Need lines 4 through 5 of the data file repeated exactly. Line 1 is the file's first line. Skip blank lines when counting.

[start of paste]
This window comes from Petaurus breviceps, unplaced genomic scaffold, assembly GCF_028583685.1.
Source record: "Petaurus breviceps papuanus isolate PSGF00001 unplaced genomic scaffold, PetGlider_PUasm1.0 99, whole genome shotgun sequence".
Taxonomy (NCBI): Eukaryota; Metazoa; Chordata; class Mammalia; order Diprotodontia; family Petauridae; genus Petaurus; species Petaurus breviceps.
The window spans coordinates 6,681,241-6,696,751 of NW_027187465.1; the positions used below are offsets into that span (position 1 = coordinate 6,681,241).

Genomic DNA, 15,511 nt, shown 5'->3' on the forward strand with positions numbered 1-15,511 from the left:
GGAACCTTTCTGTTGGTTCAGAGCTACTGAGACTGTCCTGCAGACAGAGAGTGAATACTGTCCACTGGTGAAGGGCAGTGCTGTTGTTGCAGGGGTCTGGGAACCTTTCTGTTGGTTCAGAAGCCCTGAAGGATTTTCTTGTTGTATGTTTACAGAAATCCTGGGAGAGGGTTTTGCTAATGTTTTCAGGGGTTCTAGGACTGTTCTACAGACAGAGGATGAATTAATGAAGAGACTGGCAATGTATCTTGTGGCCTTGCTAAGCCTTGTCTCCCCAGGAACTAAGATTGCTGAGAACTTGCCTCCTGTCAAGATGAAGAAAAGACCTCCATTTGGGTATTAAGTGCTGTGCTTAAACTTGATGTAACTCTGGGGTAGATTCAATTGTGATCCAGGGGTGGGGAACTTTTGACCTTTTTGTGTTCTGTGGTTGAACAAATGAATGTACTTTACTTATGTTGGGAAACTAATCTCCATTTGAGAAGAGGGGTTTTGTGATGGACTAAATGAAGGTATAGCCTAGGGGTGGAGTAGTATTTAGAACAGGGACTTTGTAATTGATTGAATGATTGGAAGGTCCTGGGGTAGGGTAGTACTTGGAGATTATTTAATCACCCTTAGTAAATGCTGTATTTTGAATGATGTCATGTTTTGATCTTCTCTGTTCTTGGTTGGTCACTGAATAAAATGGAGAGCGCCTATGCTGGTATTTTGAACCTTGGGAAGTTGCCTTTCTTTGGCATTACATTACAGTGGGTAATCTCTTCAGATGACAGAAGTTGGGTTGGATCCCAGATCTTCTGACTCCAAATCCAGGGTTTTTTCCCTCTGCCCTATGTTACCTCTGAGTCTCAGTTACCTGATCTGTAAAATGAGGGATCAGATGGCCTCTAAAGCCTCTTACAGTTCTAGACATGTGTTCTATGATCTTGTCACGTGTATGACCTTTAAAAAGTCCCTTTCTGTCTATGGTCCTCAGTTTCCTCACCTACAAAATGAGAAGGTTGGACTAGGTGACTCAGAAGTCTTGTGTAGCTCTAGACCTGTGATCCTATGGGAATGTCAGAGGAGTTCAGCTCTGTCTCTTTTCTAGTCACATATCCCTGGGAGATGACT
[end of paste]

The window spans coordinates 6,681,241-6,696,751 of NW_027187465.1; the positions used below are offsets into that span (position 1 = coordinate 6,681,241).

Genomic DNA, 15,511 nt, shown 5'->3' on the forward strand with positions numbered 1-15,511 from the left: